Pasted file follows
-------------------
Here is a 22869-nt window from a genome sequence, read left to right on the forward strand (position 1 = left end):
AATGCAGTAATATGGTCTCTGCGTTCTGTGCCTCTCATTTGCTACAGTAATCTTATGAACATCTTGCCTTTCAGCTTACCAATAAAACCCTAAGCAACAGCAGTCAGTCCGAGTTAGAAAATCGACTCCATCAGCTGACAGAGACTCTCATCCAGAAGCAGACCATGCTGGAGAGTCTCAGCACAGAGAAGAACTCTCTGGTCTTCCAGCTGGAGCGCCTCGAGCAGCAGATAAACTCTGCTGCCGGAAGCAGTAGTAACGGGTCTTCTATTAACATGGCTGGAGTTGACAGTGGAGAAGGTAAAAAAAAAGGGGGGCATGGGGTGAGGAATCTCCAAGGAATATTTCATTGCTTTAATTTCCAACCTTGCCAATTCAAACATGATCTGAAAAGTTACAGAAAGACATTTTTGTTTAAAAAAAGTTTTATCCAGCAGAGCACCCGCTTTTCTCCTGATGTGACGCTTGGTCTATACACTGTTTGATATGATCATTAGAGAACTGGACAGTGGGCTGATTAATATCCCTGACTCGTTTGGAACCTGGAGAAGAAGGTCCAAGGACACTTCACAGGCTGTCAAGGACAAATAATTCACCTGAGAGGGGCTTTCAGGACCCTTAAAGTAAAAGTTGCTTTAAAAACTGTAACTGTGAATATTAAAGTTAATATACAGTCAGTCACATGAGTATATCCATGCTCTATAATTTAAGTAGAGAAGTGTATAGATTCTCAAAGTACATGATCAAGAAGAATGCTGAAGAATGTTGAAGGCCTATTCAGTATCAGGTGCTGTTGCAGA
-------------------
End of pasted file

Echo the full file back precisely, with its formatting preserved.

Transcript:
Here is a 22869-nt window from a genome sequence, read left to right on the forward strand (position 1 = left end):
AATGCAGTAATATGGTCTCTGCGTTCTGTGCCTCTCATTTGCTACAGTAATCTTATGAACATCTTGCCTTTCAGCTTACCAATAAAACCCTAAGCAACAGCAGTCAGTCCGAGTTAGAAAATCGACTCCATCAGCTGACAGAGACTCTCATCCAGAAGCAGACCATGCTGGAGAGTCTCAGCACAGAGAAGAACTCTCTGGTCTTCCAGCTGGAGCGCCTCGAGCAGCAGATAAACTCTGCTGCCGGAAGCAGTAGTAACGGGTCTTCTATTAACATGGCTGGAGTTGACAGTGGAGAAGGTAAAAAAAAAGGGGGGCATGGGGTGAGGAATCTCCAAGGAATATTTCATTGCTTTAATTTCCAACCTTGCCAATTCAAACATGATCTGAAAAGTTACAGAAAGACATTTTTGTTTAAAAAAAGTTTTATCCAGCAGAGCACCCGCTTTTCTCCTGATGTGACGCTTGGTCTATACACTGTTTGATATGATCATTAGAGAACTGGACAGTGGGCTGATTAATATCCCTGACTCGTTTGGAACCTGGAGAAGAAGGTCCAAGGACACTTCACAGGCTGTCAAGGACAAATAATTCACCTGAGAGGGGCTTTCAGGACCCTTAAAGTAAAAGTTGCTTTAAAAACTGTAACTGTGAATATTAAAGTTAATATACAGTCAGTCACATGAGTATATCCATGCTCTATAATTTAAGTAGAGAAGTGTATAGATTCTCAAAGTACATGATCAAGAAGAATGCTGAAGAATGTTGAAGGCCTATTCAGTATCAGGTGCTGTTGCAGA